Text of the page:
State Police ID 4 People Killed in Wrong-Way Crash on I-84 in Hartford

NBC Universal, Inc.

State police have identified the four people who died in a wrong-way crash on Interstate 84 in Hartford early Saturday morning.

A Chevy Equinox was going in the wrong direction on I-84 East in the tunnel by Exit 51 in downtown Hartford around 2:45 a.m. when it collided head-on with a truck, according to state police.

State police said 40-year-old Natachia Izekia Rivera-Hall, of Hartford, was driving the Equinox the wrong way on the highway and she and three passengers were pronounced dead at the scene.

Police identified one passenger as 40-year-old April Slade, of Hartford, and said investigators were working to identify the other two people who died.

On Monday afternoon, police identified the two additional passengers as 37-year-old Yarelis Ramos, of Hartford, and 31-year-old Quashonda Grant, also of Hartford.

The driver of the other vehicle involved in the crash was transported to Hartford Hospital to be treated for possible minor injuries, authorities said.

The crash remains under investigation. Anyone with information is asked to contact TFC John Wilson #1060 at Troop H at (860) 534-1098.

The highway was shut down for more than four hours after the crash.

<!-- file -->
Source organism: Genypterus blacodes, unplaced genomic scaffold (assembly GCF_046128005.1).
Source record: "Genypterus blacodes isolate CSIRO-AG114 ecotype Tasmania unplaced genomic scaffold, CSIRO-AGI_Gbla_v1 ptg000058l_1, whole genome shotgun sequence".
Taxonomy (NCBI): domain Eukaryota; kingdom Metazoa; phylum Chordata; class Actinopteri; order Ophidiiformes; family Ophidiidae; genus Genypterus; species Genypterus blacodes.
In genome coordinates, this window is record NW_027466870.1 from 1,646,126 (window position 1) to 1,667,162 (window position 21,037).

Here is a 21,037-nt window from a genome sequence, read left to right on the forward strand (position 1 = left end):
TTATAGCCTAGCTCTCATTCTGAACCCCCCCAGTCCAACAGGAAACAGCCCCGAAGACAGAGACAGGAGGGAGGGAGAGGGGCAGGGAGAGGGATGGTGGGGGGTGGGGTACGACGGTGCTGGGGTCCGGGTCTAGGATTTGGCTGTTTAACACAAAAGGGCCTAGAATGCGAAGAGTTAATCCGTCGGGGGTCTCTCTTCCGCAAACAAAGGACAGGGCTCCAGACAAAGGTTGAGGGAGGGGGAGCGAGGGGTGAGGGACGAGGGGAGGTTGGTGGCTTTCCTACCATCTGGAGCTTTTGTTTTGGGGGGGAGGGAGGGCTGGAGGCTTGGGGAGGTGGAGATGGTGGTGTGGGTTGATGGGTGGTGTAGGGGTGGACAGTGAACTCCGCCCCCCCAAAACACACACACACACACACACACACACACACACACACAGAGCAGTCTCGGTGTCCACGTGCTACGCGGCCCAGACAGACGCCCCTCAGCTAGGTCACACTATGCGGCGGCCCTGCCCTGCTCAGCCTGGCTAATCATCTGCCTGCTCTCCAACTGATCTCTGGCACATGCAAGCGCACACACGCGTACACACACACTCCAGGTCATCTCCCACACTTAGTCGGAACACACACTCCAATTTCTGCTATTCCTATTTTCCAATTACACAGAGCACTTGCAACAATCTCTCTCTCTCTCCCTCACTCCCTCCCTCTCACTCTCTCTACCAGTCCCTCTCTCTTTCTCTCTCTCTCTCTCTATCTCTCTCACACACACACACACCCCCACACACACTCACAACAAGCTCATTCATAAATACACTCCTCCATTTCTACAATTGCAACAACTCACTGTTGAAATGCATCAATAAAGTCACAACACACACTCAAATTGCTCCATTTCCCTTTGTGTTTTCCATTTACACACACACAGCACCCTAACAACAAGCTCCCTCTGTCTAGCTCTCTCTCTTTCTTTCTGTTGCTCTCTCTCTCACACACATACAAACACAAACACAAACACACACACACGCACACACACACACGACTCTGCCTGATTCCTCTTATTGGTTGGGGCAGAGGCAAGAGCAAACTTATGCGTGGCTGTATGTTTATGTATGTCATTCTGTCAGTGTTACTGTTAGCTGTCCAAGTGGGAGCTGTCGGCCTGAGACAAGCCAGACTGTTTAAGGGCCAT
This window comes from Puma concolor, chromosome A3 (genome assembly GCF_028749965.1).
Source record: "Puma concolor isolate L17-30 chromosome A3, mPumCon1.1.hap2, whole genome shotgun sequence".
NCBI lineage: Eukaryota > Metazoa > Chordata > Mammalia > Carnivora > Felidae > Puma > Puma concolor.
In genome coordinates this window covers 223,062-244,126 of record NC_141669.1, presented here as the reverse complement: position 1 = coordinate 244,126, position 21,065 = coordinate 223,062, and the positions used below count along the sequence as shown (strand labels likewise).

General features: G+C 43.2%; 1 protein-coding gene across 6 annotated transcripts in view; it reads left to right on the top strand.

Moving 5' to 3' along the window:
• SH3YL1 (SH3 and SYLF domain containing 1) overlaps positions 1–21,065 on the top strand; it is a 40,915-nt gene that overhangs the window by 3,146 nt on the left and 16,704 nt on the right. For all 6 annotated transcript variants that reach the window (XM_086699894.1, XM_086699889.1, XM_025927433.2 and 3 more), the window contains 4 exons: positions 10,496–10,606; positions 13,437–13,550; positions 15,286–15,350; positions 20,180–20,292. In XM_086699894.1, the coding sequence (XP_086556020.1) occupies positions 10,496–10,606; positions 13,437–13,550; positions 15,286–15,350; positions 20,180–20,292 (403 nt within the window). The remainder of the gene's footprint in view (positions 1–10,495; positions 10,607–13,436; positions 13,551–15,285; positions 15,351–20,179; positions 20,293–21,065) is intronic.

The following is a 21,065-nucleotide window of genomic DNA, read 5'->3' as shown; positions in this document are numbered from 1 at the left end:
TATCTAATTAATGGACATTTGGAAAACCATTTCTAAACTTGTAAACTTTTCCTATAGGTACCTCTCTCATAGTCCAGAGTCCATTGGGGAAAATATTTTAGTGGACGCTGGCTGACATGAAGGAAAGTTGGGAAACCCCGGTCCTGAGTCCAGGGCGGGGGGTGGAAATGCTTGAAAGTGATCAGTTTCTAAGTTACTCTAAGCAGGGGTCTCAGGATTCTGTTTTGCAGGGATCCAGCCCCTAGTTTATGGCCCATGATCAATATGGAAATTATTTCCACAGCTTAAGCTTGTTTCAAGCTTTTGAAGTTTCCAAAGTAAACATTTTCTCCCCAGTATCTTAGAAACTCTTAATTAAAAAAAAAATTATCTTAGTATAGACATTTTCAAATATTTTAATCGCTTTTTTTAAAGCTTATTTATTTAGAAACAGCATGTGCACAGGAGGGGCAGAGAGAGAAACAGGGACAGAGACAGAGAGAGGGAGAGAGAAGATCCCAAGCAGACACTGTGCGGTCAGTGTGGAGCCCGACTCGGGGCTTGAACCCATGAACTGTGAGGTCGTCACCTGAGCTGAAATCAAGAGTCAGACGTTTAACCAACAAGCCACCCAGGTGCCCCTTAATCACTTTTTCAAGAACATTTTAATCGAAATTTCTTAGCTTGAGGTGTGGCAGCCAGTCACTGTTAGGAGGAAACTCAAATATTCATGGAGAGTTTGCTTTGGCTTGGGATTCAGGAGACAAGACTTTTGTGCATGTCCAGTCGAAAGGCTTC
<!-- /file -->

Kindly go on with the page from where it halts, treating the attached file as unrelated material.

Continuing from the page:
It was the second fatal wrong-way crash on Connecticut highways on Saturday morning.

Two people were killed in a wrong-way crash in I-91 in Meriden just about 20 minutes before the crash in Hartford.

State police issued a statement about wrong-way crashes in the state:

"The issue of wrong way drivers is one that is not unique to our State.  It is a battle that is faced nationwide and unfortunately is not something new.  When calls are received reporting wrong way drivers, State Police respond swiftly as we fully recognize the imminent danger involved.  In general, contributing factors that lead to wrong way drivers are not limited to those who are impaired, they can also involve those experiencing mental crisis, disoriented drivers who may be experiencing the effects of illness, and even severe weather conditions that can limit visibility.  Wrong way drivers are often identified by Troopers who encounter them on patrol traveling the highway as well as members of the public who report them through 911.  We urge the public to continue to call 911 immediately when they witness these drivers on the roadway.  Helping your loved ones manage their mental and physical health and evaluating driving capabilities to determine if maintaining an operator’s license is appropriate, pulling over and calling 911 if you fall ill while driving, avoiding travel in severe weather conditions, and having a designated driver or using a share ride service are all ways that can help contribute to preventing these occurrences."

Contact Us